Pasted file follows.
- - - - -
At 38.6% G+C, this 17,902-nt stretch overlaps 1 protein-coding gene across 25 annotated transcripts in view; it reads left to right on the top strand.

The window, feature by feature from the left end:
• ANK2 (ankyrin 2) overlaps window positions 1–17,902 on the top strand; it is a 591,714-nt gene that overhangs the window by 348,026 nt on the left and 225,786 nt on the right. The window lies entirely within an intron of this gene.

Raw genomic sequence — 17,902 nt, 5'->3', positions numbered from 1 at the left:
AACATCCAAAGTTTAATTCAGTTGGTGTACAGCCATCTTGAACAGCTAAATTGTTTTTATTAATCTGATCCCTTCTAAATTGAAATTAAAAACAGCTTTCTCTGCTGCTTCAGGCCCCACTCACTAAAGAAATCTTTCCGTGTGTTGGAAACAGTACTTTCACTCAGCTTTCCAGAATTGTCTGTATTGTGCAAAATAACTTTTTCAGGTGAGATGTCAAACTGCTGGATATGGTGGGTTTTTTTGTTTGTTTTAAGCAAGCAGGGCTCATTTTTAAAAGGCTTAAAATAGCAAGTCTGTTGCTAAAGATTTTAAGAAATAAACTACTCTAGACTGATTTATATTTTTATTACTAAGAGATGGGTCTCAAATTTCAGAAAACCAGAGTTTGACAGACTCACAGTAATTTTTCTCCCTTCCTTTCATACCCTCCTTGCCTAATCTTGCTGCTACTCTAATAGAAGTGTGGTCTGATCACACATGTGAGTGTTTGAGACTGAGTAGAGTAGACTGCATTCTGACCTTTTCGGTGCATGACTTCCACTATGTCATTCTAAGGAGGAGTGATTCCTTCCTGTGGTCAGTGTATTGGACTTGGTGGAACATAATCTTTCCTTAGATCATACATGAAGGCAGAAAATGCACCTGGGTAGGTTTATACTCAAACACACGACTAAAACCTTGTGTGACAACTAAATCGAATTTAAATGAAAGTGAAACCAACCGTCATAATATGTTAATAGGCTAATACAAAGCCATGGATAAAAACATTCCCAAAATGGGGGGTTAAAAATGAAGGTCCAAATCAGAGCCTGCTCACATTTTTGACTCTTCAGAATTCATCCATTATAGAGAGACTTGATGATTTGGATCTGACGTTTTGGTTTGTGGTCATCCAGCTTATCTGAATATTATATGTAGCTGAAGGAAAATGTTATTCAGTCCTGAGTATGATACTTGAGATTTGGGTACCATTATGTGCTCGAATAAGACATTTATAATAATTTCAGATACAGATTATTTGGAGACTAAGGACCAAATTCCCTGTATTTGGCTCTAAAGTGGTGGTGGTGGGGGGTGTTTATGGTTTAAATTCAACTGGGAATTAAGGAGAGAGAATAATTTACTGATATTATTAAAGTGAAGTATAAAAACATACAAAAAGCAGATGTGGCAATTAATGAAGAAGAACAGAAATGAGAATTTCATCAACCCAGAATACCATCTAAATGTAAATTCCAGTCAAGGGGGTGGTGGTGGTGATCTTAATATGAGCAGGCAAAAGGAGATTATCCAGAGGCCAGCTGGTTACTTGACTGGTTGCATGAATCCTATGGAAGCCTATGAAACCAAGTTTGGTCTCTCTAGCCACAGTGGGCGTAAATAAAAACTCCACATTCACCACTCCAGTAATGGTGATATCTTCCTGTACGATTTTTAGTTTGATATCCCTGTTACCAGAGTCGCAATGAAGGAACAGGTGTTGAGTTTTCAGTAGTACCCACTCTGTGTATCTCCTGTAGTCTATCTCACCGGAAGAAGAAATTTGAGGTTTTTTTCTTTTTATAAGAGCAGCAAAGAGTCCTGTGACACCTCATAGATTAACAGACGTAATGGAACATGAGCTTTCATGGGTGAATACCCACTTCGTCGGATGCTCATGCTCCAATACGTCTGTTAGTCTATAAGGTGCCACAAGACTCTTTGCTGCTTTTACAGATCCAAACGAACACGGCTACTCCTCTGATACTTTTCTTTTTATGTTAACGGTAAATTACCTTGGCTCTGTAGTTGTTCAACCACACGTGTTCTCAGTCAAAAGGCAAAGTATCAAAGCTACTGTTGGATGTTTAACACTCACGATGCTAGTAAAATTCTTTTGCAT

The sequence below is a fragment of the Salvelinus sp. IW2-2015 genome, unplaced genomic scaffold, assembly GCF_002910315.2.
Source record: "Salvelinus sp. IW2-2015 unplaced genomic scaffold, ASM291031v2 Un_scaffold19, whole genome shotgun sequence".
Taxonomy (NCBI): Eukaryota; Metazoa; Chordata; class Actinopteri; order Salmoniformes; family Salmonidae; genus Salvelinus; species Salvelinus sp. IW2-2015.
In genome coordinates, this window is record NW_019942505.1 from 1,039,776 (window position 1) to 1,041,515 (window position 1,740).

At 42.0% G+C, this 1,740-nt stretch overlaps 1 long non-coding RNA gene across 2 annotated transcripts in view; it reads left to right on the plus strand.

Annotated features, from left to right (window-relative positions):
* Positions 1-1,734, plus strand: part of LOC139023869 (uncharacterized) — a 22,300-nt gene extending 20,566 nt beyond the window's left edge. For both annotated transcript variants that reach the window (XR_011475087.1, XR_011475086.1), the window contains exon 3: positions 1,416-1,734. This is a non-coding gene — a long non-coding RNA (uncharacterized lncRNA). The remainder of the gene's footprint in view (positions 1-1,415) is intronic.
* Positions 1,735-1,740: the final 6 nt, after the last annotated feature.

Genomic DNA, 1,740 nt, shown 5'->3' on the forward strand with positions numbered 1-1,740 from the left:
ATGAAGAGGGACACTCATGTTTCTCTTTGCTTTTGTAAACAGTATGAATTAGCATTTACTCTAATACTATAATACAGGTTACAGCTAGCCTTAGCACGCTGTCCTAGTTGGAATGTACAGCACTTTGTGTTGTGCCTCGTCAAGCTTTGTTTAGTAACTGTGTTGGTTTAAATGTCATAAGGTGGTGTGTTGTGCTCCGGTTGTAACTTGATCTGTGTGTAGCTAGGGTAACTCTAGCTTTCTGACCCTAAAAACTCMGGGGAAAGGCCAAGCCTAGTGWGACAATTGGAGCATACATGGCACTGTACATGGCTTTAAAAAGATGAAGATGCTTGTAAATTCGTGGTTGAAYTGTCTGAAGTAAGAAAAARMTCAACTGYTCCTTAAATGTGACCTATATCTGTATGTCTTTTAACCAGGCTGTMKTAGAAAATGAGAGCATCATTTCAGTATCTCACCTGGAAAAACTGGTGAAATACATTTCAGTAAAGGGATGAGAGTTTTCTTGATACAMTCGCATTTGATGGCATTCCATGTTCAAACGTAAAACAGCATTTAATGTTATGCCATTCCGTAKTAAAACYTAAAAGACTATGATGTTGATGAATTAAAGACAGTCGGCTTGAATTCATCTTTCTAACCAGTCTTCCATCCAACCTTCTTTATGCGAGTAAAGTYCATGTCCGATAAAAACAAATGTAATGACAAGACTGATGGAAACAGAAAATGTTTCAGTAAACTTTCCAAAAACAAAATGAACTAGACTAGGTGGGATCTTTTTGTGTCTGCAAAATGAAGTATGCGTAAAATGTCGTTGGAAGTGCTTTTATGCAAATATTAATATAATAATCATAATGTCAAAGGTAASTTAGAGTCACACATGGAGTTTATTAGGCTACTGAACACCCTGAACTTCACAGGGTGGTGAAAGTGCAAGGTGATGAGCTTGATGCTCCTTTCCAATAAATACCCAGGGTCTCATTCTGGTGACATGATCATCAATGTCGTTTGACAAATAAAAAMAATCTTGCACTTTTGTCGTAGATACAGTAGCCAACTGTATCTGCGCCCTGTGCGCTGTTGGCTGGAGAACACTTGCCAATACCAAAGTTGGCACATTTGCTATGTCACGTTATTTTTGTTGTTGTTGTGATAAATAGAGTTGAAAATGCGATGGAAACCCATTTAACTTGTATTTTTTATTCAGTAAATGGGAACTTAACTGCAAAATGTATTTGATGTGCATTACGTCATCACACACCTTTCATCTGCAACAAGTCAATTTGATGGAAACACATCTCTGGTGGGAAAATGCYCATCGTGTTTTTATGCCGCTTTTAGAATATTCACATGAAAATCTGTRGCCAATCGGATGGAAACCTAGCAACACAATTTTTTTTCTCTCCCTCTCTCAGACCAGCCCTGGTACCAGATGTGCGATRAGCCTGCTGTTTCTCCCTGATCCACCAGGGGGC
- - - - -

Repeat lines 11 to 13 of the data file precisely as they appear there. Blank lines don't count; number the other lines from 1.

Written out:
Annotated features, from left to right (window-relative positions):
* Positions 1-1,734, plus strand: part of LOC139023869 (uncharacterized) — a 22,300-nt gene extending 20,566 nt beyond the window's left edge. For both annotated transcript variants that reach the window (XR_011475087.1, XR_011475086.1), the window contains exon 3: positions 1,416-1,734. This is a non-coding gene — a long non-coding RNA (uncharacterized lncRNA). The remainder of the gene's footprint in view (positions 1-1,415) is intronic.
* Positions 1,735-1,740: the final 6 nt, after the last annotated feature.